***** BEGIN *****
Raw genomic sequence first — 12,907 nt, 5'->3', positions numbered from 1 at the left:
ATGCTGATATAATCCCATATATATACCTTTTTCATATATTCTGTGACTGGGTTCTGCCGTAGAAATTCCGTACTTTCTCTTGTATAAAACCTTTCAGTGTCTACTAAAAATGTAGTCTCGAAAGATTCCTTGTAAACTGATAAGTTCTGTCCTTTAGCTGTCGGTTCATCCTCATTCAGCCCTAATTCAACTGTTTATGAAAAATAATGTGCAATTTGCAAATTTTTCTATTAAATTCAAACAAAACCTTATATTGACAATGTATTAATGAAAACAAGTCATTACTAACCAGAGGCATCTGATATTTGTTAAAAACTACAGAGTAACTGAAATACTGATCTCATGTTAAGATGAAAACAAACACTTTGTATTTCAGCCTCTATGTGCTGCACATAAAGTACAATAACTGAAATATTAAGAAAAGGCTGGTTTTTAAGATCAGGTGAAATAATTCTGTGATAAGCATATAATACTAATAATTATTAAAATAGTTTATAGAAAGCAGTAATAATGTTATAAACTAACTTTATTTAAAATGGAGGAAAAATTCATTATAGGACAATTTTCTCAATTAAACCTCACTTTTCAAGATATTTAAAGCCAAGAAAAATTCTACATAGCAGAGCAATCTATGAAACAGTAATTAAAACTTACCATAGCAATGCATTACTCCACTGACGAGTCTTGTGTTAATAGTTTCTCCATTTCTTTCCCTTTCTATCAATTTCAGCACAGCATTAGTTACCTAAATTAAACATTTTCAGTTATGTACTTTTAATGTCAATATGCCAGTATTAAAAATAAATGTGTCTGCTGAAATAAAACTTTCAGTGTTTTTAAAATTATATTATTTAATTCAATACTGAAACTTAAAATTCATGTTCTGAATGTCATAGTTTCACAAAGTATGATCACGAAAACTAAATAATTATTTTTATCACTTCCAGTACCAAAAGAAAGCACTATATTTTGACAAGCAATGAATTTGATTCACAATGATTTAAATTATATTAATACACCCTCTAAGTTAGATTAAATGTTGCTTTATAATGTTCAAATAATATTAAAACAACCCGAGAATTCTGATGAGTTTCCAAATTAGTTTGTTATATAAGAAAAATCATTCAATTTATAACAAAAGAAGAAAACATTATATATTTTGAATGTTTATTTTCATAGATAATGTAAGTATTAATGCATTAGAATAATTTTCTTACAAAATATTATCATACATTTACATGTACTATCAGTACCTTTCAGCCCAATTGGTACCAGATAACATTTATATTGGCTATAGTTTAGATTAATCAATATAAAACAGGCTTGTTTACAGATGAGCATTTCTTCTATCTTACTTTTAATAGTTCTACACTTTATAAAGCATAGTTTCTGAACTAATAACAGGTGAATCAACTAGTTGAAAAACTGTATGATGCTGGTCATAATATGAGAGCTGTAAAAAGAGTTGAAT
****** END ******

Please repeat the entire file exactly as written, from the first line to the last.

Raw genomic sequence first — 12,907 nt, 5'->3', positions numbered from 1 at the left:
ATGCTGATATAATCCCATATATATACCTTTTTCATATATTCTGTGACTGGGTTCTGCCGTAGAAATTCCGTACTTTCTCTTGTATAAAACCTTTCAGTGTCTACTAAAAATGTAGTCTCGAAAGATTCCTTGTAAACTGATAAGTTCTGTCCTTTAGCTGTCGGTTCATCCTCATTCAGCCCTAATTCAACTGTTTATGAAAAATAATGTGCAATTTGCAAATTTTTCTATTAAATTCAAACAAAACCTTATATTGACAATGTATTAATGAAAACAAGTCATTACTAACCAGAGGCATCTGATATTTGTTAAAAACTACAGAGTAACTGAAATACTGATCTCATGTTAAGATGAAAACAAACACTTTGTATTTCAGCCTCTATGTGCTGCACATAAAGTACAATAACTGAAATATTAAGAAAAGGCTGGTTTTTAAGATCAGGTGAAATAATTCTGTGATAAGCATATAATACTAATAATTATTAAAATAGTTTATAGAAAGCAGTAATAATGTTATAAACTAACTTTATTTAAAATGGAGGAAAAATTCATTATAGGACAATTTTCTCAATTAAACCTCACTTTTCAAGATATTTAAAGCCAAGAAAAATTCTACATAGCAGAGCAATCTATGAAACAGTAATTAAAACTTACCATAGCAATGCATTACTCCACTGACGAGTCTTGTGTTAATAGTTTCTCCATTTCTTTCCCTTTCTATCAATTTCAGCACAGCATTAGTTACCTAAATTAAACATTTTCAGTTATGTACTTTTAATGTCAATATGCCAGTATTAAAAATAAATGTGTCTGCTGAAATAAAACTTTCAGTGTTTTTAAAATTATATTATTTAATTCAATACTGAAACTTAAAATTCATGTTCTGAATGTCATAGTTTCACAAAGTATGATCACGAAAACTAAATAATTATTTTTATCACTTCCAGTACCAAAAGAAAGCACTATATTTTGACAAGCAATGAATTTGATTCACAATGATTTAAATTATATTAATACACCCTCTAAGTTAGATTAAATGTTGCTTTATAATGTTCAAATAATATTAAAACAACCCGAGAATTCTGATGAGTTTCCAAATTAGTTTGTTATATAAGAAAAATCATTCAATTTATAACAAAAGAAGAAAACATTATATATTTTGAATGTTTATTTTCATAGATAATGTAAGTATTAATGCATTAGAATAATTTTCTTACAAAATATTATCATACATTTACATGTACTATCAGTACCTTTCAGCCCAATTGGTACCAGATAACATTTATATTGGCTATAGTTTAGATTAATCAATATAAAACAGGCTTGTTTACAGATGAGCATTTCTTCTATCTTACTTTTAATAGTTCTACACTTTATAAAGCATAGTTTCTGAACTAATAACAGGTGAATCAACTAGTTGAAAAACTGTATGATGCTGGTCATAATATGAGAGCTGTAAAAAGAGTTGAAT